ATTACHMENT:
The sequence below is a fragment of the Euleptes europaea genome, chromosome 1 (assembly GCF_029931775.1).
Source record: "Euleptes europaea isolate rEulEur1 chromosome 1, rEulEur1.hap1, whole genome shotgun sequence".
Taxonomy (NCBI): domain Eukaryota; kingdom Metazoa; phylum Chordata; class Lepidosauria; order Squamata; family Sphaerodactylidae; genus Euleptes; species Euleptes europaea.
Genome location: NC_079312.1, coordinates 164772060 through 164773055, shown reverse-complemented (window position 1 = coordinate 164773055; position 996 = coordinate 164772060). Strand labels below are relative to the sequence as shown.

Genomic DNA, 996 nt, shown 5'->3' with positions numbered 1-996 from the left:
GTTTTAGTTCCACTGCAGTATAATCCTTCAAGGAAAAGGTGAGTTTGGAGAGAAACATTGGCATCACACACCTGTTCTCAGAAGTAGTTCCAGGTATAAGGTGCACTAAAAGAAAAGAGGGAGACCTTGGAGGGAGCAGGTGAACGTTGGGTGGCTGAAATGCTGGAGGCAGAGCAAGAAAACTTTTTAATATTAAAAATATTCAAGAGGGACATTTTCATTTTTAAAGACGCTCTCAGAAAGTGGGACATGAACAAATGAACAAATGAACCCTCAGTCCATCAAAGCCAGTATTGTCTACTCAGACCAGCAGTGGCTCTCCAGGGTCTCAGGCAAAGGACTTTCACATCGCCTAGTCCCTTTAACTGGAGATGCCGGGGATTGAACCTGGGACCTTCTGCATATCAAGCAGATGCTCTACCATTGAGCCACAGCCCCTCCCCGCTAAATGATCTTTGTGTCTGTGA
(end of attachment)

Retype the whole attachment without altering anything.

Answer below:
The sequence below is a fragment of the Euleptes europaea genome, chromosome 1 (assembly GCF_029931775.1).
Source record: "Euleptes europaea isolate rEulEur1 chromosome 1, rEulEur1.hap1, whole genome shotgun sequence".
Taxonomy (NCBI): domain Eukaryota; kingdom Metazoa; phylum Chordata; class Lepidosauria; order Squamata; family Sphaerodactylidae; genus Euleptes; species Euleptes europaea.
Genome location: NC_079312.1, coordinates 164772060 through 164773055, shown reverse-complemented (window position 1 = coordinate 164773055; position 996 = coordinate 164772060). Strand labels below are relative to the sequence as shown.

Genomic DNA, 996 nt, shown 5'->3' with positions numbered 1-996 from the left:
GTTTTAGTTCCACTGCAGTATAATCCTTCAAGGAAAAGGTGAGTTTGGAGAGAAACATTGGCATCACACACCTGTTCTCAGAAGTAGTTCCAGGTATAAGGTGCACTAAAAGAAAAGAGGGAGACCTTGGAGGGAGCAGGTGAACGTTGGGTGGCTGAAATGCTGGAGGCAGAGCAAGAAAACTTTTTAATATTAAAAATATTCAAGAGGGACATTTTCATTTTTAAAGACGCTCTCAGAAAGTGGGACATGAACAAATGAACAAATGAACCCTCAGTCCATCAAAGCCAGTATTGTCTACTCAGACCAGCAGTGGCTCTCCAGGGTCTCAGGCAAAGGACTTTCACATCGCCTAGTCCCTTTAACTGGAGATGCCGGGGATTGAACCTGGGACCTTCTGCATATCAAGCAGATGCTCTACCATTGAGCCACAGCCCCTCCCCGCTAAATGATCTTTGTGTCTGTGA